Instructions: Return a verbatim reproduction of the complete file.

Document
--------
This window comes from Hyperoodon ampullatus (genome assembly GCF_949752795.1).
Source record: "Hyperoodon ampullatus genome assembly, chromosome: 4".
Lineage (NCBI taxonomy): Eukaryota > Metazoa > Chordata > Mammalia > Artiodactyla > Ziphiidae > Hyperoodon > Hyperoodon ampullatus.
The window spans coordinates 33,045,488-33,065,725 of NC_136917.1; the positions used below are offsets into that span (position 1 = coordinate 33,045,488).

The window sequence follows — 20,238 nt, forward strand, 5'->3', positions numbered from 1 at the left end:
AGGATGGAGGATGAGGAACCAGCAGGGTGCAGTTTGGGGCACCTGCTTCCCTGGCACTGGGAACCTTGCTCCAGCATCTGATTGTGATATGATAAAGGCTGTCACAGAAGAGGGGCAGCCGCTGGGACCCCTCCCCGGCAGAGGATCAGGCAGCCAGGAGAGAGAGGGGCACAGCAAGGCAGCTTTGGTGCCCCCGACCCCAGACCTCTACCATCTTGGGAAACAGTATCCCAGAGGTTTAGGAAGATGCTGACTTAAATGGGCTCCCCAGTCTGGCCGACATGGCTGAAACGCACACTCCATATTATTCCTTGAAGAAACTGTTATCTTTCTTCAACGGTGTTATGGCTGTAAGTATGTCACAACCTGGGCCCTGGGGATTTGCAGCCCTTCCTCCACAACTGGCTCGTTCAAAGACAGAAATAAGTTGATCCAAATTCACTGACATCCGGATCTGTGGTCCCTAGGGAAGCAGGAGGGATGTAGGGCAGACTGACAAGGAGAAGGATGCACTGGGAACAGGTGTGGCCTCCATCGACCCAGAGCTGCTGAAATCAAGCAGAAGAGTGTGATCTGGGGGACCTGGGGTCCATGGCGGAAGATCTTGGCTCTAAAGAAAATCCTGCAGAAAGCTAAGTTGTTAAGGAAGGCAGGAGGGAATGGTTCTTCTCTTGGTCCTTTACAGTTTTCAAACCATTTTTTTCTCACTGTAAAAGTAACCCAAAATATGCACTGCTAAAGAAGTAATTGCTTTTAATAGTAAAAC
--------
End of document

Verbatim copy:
This window comes from Hyperoodon ampullatus (genome assembly GCF_949752795.1).
Source record: "Hyperoodon ampullatus genome assembly, chromosome: 4".
Lineage (NCBI taxonomy): Eukaryota > Metazoa > Chordata > Mammalia > Artiodactyla > Ziphiidae > Hyperoodon > Hyperoodon ampullatus.
The window spans coordinates 33,045,488-33,065,725 of NC_136917.1; the positions used below are offsets into that span (position 1 = coordinate 33,045,488).

The window sequence follows — 20,238 nt, forward strand, 5'->3', positions numbered from 1 at the left end:
AGGATGGAGGATGAGGAACCAGCAGGGTGCAGTTTGGGGCACCTGCTTCCCTGGCACTGGGAACCTTGCTCCAGCATCTGATTGTGATATGATAAAGGCTGTCACAGAAGAGGGGCAGCCGCTGGGACCCCTCCCCGGCAGAGGATCAGGCAGCCAGGAGAGAGAGGGGCACAGCAAGGCAGCTTTGGTGCCCCCGACCCCAGACCTCTACCATCTTGGGAAACAGTATCCCAGAGGTTTAGGAAGATGCTGACTTAAATGGGCTCCCCAGTCTGGCCGACATGGCTGAAACGCACACTCCATATTATTCCTTGAAGAAACTGTTATCTTTCTTCAACGGTGTTATGGCTGTAAGTATGTCACAACCTGGGCCCTGGGGATTTGCAGCCCTTCCTCCACAACTGGCTCGTTCAAAGACAGAAATAAGTTGATCCAAATTCACTGACATCCGGATCTGTGGTCCCTAGGGAAGCAGGAGGGATGTAGGGCAGACTGACAAGGAGAAGGATGCACTGGGAACAGGTGTGGCCTCCATCGACCCAGAGCTGCTGAAATCAAGCAGAAGAGTGTGATCTGGGGGACCTGGGGTCCATGGCGGAAGATCTTGGCTCTAAAGAAAATCCTGCAGAAAGCTAAGTTGTTAAGGAAGGCAGGAGGGAATGGTTCTTCTCTTGGTCCTTTACAGTTTTCAAACCATTTTTTTCTCACTGTAAAAGTAACCCAAAATATGCACTGCTAAAGAAGTAATTGCTTTTAATAGTAAAAC